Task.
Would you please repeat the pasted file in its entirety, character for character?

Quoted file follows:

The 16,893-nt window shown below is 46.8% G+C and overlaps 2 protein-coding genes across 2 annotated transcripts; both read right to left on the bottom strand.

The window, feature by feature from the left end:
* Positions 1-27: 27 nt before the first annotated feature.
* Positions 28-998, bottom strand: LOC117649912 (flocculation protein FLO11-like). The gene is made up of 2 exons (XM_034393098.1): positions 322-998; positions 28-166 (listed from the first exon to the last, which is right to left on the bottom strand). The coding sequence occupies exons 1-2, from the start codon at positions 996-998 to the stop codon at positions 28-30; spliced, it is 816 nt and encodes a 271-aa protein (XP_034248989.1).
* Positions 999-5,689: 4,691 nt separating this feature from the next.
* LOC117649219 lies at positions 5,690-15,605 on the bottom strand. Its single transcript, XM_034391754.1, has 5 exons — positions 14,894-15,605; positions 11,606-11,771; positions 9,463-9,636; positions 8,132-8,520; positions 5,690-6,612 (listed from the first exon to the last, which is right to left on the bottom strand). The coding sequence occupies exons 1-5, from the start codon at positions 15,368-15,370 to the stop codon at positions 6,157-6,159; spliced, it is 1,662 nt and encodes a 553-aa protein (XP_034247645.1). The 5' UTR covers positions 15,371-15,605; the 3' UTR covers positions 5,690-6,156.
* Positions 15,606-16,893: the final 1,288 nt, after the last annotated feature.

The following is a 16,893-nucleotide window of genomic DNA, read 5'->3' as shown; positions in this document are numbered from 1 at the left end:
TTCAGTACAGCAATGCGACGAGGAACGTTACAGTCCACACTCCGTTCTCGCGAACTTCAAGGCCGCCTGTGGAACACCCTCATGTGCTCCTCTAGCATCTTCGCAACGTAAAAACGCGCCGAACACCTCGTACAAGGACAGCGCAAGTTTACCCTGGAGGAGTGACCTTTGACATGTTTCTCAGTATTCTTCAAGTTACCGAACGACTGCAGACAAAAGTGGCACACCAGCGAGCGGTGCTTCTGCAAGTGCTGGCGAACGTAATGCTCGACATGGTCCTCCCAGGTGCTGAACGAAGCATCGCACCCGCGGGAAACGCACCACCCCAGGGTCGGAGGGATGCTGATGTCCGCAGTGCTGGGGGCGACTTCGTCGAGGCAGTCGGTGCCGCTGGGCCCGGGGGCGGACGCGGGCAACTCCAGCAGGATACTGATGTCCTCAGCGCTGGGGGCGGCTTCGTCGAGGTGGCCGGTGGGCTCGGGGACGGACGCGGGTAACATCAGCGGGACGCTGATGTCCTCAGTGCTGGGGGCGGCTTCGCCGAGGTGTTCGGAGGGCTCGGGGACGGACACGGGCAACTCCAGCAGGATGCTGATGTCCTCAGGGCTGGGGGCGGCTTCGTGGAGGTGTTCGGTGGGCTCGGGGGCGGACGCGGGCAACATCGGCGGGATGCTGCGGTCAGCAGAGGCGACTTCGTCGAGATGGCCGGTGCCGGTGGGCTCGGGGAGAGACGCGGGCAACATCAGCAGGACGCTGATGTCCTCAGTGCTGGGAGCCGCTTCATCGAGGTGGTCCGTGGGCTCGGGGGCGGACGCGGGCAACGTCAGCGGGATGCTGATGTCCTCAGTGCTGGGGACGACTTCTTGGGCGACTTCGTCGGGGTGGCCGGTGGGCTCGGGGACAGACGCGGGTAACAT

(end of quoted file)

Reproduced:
The 16,893-nt window shown below is 46.8% G+C and overlaps 2 protein-coding genes across 2 annotated transcripts; both read right to left on the bottom strand.

The window, feature by feature from the left end:
* Positions 1-27: 27 nt before the first annotated feature.
* Positions 28-998, bottom strand: LOC117649912 (flocculation protein FLO11-like). The gene is made up of 2 exons (XM_034393098.1): positions 322-998; positions 28-166 (listed from the first exon to the last, which is right to left on the bottom strand). The coding sequence occupies exons 1-2, from the start codon at positions 996-998 to the stop codon at positions 28-30; spliced, it is 816 nt and encodes a 271-aa protein (XP_034248989.1).
* Positions 999-5,689: 4,691 nt separating this feature from the next.
* LOC117649219 lies at positions 5,690-15,605 on the bottom strand. Its single transcript, XM_034391754.1, has 5 exons — positions 14,894-15,605; positions 11,606-11,771; positions 9,463-9,636; positions 8,132-8,520; positions 5,690-6,612 (listed from the first exon to the last, which is right to left on the bottom strand). The coding sequence occupies exons 1-5, from the start codon at positions 15,368-15,370 to the stop codon at positions 6,157-6,159; spliced, it is 1,662 nt and encodes a 553-aa protein (XP_034247645.1). The 5' UTR covers positions 15,371-15,605; the 3' UTR covers positions 5,690-6,156.
* Positions 15,606-16,893: the final 1,288 nt, after the last annotated feature.

The following is a 16,893-nucleotide window of genomic DNA, read 5'->3' as shown; positions in this document are numbered from 1 at the left end:
TTCAGTACAGCAATGCGACGAGGAACGTTACAGTCCACACTCCGTTCTCGCGAACTTCAAGGCCGCCTGTGGAACACCCTCATGTGCTCCTCTAGCATCTTCGCAACGTAAAAACGCGCCGAACACCTCGTACAAGGACAGCGCAAGTTTACCCTGGAGGAGTGACCTTTGACATGTTTCTCAGTATTCTTCAAGTTACCGAACGACTGCAGACAAAAGTGGCACACCAGCGAGCGGTGCTTCTGCAAGTGCTGGCGAACGTAATGCTCGACATGGTCCTCCCAGGTGCTGAACGAAGCATCGCACCCGCGGGAAACGCACCACCCCAGGGTCGGAGGGATGCTGATGTCCGCAGTGCTGGGGGCGACTTCGTCGAGGCAGTCGGTGCCGCTGGGCCCGGGGGCGGACGCGGGCAACTCCAGCAGGATACTGATGTCCTCAGCGCTGGGGGCGGCTTCGTCGAGGTGGCCGGTGGGCTCGGGGACGGACGCGGGTAACATCAGCGGGACGCTGATGTCCTCAGTGCTGGGGGCGGCTTCGCCGAGGTGTTCGGAGGGCTCGGGGACGGACACGGGCAACTCCAGCAGGATGCTGATGTCCTCAGGGCTGGGGGCGGCTTCGTGGAGGTGTTCGGTGGGCTCGGGGGCGGACGCGGGCAACATCGGCGGGATGCTGCGGTCAGCAGAGGCGACTTCGTCGAGATGGCCGGTGCCGGTGGGCTCGGGGAGAGACGCGGGCAACATCAGCAGGACGCTGATGTCCTCAGTGCTGGGAGCCGCTTCATCGAGGTGGTCCGTGGGCTCGGGGGCGGACGCGGGCAACGTCAGCGGGATGCTGATGTCCTCAGTGCTGGGGACGACTTCTTGGGCGACTTCGTCGGGGTGGCCGGTGGGCTCGGGGACAGACGCGGGTAACAT